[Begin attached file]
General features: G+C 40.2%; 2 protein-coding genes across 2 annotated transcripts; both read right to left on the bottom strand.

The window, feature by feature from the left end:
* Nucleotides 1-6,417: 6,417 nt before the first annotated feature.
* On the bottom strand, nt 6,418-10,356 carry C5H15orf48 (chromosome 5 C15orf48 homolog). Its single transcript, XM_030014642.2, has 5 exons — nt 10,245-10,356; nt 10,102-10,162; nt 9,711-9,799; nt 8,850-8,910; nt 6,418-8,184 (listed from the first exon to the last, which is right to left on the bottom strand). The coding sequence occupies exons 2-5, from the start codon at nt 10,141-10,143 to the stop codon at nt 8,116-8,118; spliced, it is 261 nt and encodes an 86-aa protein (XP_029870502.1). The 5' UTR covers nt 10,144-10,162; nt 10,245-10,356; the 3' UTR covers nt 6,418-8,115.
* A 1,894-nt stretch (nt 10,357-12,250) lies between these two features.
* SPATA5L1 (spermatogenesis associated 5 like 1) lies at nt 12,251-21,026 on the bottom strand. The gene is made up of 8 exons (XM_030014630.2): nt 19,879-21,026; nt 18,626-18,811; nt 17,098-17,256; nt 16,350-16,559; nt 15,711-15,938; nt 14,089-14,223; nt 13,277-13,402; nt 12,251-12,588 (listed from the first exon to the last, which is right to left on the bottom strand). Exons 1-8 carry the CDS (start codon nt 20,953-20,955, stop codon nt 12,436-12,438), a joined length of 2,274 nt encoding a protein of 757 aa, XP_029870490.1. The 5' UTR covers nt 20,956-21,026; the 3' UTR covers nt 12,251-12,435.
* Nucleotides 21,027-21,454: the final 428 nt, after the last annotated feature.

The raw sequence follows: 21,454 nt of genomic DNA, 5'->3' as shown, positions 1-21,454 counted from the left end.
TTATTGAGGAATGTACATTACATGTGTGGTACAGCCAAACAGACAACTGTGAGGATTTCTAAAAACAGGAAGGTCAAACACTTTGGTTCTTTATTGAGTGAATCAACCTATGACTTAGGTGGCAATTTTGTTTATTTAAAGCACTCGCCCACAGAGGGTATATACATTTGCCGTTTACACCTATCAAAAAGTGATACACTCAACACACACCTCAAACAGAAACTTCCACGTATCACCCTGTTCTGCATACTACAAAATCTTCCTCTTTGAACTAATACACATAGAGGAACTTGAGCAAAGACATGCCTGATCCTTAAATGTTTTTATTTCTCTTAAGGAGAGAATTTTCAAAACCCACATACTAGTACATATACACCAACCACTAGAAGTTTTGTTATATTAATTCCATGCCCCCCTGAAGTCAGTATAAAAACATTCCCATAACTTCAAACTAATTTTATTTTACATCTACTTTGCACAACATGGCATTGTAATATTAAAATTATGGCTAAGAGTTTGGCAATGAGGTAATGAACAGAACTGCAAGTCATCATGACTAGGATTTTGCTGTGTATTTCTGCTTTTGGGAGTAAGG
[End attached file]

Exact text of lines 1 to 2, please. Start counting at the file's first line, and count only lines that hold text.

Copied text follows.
General features: G+C 40.2%; 2 protein-coding genes across 2 annotated transcripts; both read right to left on the bottom strand.

The window, feature by feature from the left end: